Number 7.  –  Streets of Rage 2

I really can’t tell you the difference between the first or the second game outside of having more moves, more levels, and more characters that boiled-down to being a great side-scrollin’ beat-em-up, I can easily say that Streets of Rage II is the clear victor. Don’t ever get mixed up with Sega’s Streets of Rage and Capcom’s Final Fight. Sega basically took the Golden Axe formula and changed the whole look to gang-fight theme for a video game and the sequel is a refinement of what was left from the first. It’s pretty cool to see three ex-cops abandoning the force and decide to go fight dirty with the gangs of the city. I spent so many hours playing with my friends together fighting against wave after wave of over-the-top enemy variety. It’s really sad to see that such a big time franchise all of the sudden was wiped-out of the face of the Earth for just one mediocre sequel. I’ll still give the series a chance for another installment in 3D if Sega gives it another-go-round.


Number 6.  –  Mortal Kombat II

Though I like playing any version of Street Fighter II on the SNES, I always prefer playing any Mortal Kombat game on the Genesis.  The fact the Nintendo had the nerve to heavily censor our blood and fatality in their ports (except for MK III), it’s another reason why it’s more in favor to pick the Genesis over the SNES. The Genesis port of MK II was a huge graphical improvement over the original Mortal Kombat which gave it more replay value than ever before. In the early 90’s, this was the closest we got as a near port of the Mortal Kombat II arcade version. Fatalities still prevail in this version and the personality still remains. I remember fondly on how many times my friends and I would play Mortal Kombat II for hours upon hours. The only thing that kept it from being any higher is the difficulty is unbearable. Other than that, Mortal Kombat II still remains my favorite fighting game on the Sega Genesis!


Number 5.  –  Rocket Knight Adventures

Just looking at this game’s cover makes me very sad. I mean, Konami really tried to make Sparkster the company’s mascot, but it’s just the fact that the general public didn’t give mascots like this one a chance, as a result it didn’t sell very well. Rocket Knight Adventures is in my opinion one of the best Platformers on the Sega Genesis. It’s for the fact that Sparkster can rocket boost when you charge-up his pack and is able to swift is sword and shoot out laser projectiles. Who doesn’t want to play as an amazing character? Really, this game gave us a bunch of surprises and unbelievable amount of platforming challenges that still to this day can’t be compared. I was very surprised to see how refreshing everything really is in this 2D platformer from the enemy sprite animation, to the boss & mini-bosses that appears unexpectedly, and even the platforming challenge that really took me by surprise, no doubt did this title left me an everlasting impression out of me!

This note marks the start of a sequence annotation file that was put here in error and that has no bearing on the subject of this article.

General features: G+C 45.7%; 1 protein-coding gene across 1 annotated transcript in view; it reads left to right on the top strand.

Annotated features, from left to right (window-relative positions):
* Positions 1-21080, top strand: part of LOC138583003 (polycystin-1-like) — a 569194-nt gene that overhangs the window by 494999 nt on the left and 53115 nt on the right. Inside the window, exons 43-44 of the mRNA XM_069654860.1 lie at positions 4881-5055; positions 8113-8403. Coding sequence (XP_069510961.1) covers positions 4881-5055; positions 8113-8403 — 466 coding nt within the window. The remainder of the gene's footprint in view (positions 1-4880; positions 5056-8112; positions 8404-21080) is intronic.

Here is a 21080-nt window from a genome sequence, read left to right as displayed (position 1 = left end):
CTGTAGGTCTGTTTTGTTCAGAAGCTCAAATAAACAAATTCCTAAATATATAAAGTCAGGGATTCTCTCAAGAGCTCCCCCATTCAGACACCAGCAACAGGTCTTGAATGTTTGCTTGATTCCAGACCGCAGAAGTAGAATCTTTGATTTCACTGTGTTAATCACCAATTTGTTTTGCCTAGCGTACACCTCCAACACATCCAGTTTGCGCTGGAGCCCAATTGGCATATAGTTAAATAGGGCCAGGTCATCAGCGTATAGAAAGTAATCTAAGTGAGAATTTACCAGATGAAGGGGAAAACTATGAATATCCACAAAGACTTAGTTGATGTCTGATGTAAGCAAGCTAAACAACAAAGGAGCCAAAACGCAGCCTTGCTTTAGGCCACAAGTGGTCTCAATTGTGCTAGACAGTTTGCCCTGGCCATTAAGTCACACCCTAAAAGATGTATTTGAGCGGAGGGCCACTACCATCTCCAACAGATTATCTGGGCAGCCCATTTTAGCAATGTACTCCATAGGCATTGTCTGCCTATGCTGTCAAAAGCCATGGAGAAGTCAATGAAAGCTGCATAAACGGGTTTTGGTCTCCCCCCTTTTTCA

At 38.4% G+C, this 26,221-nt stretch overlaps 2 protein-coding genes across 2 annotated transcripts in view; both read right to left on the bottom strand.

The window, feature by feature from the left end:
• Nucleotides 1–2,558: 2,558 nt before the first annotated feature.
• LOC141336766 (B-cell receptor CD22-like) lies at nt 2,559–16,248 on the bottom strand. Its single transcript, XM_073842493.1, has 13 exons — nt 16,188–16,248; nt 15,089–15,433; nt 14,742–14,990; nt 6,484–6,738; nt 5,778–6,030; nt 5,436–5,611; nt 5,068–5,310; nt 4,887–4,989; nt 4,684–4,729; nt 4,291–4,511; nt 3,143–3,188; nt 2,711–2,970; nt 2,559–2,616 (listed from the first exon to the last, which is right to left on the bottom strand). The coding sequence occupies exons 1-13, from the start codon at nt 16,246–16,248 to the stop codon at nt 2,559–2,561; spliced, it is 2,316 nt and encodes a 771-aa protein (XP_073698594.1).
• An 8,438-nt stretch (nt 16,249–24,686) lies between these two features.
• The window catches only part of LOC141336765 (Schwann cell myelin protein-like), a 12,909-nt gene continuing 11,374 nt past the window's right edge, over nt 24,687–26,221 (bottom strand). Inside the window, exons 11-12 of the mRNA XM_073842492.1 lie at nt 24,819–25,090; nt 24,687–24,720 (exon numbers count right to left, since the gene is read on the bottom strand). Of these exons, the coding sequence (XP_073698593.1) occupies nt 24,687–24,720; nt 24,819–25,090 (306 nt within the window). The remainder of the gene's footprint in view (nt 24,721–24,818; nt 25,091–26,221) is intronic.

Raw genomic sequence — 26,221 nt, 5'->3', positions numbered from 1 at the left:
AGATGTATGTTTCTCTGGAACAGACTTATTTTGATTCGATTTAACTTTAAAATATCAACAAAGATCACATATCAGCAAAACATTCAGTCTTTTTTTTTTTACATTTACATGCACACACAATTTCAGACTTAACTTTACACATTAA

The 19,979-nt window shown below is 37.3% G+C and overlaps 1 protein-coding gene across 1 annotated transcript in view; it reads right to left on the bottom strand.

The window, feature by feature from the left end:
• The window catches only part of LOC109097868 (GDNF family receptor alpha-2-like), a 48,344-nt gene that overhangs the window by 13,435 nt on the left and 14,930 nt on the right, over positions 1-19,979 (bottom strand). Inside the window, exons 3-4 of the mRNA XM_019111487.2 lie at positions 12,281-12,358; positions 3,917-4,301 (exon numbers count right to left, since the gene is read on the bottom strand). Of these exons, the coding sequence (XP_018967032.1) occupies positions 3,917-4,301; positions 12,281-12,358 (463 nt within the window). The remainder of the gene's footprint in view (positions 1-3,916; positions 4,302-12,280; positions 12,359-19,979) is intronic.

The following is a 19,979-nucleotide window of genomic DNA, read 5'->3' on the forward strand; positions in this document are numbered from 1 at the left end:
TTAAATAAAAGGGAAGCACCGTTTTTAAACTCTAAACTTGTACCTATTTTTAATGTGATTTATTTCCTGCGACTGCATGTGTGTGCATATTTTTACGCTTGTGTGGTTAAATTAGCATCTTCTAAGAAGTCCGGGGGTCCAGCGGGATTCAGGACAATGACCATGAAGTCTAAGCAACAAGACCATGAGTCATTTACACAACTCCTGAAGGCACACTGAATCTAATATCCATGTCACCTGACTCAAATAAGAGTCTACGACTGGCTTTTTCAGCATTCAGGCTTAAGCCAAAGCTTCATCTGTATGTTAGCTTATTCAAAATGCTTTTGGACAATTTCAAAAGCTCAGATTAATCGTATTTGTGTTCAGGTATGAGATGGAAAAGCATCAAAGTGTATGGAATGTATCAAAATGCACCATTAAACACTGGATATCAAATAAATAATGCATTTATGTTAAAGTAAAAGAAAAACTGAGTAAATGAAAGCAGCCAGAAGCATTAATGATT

Number 4.  – Gunstar Heroes

I think the time that I really got obsessed in coming over at my friends house to play Sega Genesis was when my best friend showed me his copy of Gunstar Heroes. This was my frist time playing a run-and-gun, side-scroller platformer and immediately I was hooked. For being that this is Treature’s first game they developed, it shows how much of a great developer they really were. Gunstar Heroes was something special for the fact that it did better frame rates than any Nintendo console whenever the screen is cluttered with too many sprites moving. Oh, did I mention that this 2-player co-op just has more than enough things to destruct? What made this exclusive so memorable was the sheer madness to everything; there was a near-constant stream of explosions and gunfire going on at all times (and your ability to combine weapons made for some interesting gameplay), plenty of bonuses that creates high replay value, yet everything was always clear and comprehensible. Call me nuts if you want to, but I thought that this game was much better looking and playable than the likes of Contra! I can’t imagine making a Sega Genesis game list without including Gunstar Heroes!

Number 3.  –  Phantasy Star IV

This is one of those aspects where I really hate the gaming industry as a whole for being so damn forgetful because during the days of the Sega Master System, Phantasy Star was the biggest deal when talking about Sega. It doesn’t really help at the fact that Sega Genesis is suitable with all sort of genre except for Role-Playing Games. So what did Phantasy Star IV offer that no RPG at the time offer? How about being anime-inspired, dense story, told with manga-style panels? How about the character variety that had each had their own abilities? And how about an improved turn-based combat system that we can finally actually see our characters attacking the enemies? This was a serious step up from the disappointing Phantasy Star III that was developed by developers who weren’t into the Phantasy Star-lore to begin with. Remember what I said about “the Phantasy Star series taking the series is known for traditional fantasy RPG mixed with science fiction space opera.” Phantasy Star IV totally delivers that concept and just gave us some of the coolest enemy variety that we’ve never seen before in gaming. Imagining having better battle animations with such monsters, you got yourself a video game of a life time!